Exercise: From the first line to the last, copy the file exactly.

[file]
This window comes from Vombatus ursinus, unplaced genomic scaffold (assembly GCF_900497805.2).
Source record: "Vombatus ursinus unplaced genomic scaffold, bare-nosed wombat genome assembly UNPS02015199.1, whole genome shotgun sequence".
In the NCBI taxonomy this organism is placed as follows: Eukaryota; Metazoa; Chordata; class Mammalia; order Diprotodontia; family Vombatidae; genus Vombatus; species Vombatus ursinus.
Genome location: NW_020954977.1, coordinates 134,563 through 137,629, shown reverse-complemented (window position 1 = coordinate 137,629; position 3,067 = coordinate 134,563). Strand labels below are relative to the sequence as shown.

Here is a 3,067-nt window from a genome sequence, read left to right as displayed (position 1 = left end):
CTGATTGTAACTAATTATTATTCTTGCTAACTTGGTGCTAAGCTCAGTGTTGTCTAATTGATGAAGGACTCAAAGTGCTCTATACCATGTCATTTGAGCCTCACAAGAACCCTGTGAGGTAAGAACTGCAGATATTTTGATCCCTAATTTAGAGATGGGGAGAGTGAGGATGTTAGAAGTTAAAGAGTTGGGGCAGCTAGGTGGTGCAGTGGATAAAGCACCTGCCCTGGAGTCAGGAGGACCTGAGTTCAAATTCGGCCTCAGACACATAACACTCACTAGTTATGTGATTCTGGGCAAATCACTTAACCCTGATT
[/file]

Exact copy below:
This window comes from Vombatus ursinus, unplaced genomic scaffold (assembly GCF_900497805.2).
Source record: "Vombatus ursinus unplaced genomic scaffold, bare-nosed wombat genome assembly UNPS02015199.1, whole genome shotgun sequence".
In the NCBI taxonomy this organism is placed as follows: Eukaryota; Metazoa; Chordata; class Mammalia; order Diprotodontia; family Vombatidae; genus Vombatus; species Vombatus ursinus.
Genome location: NW_020954977.1, coordinates 134,563 through 137,629, shown reverse-complemented (window position 1 = coordinate 137,629; position 3,067 = coordinate 134,563). Strand labels below are relative to the sequence as shown.

Here is a 3,067-nt window from a genome sequence, read left to right as displayed (position 1 = left end):
CTGATTGTAACTAATTATTATTCTTGCTAACTTGGTGCTAAGCTCAGTGTTGTCTAATTGATGAAGGACTCAAAGTGCTCTATACCATGTCATTTGAGCCTCACAAGAACCCTGTGAGGTAAGAACTGCAGATATTTTGATCCCTAATTTAGAGATGGGGAGAGTGAGGATGTTAGAAGTTAAAGAGTTGGGGCAGCTAGGTGGTGCAGTGGATAAAGCACCTGCCCTGGAGTCAGGAGGACCTGAGTTCAAATTCGGCCTCAGACACATAACACTCACTAGTTATGTGATTCTGGGCAAATCACTTAACCCTGATT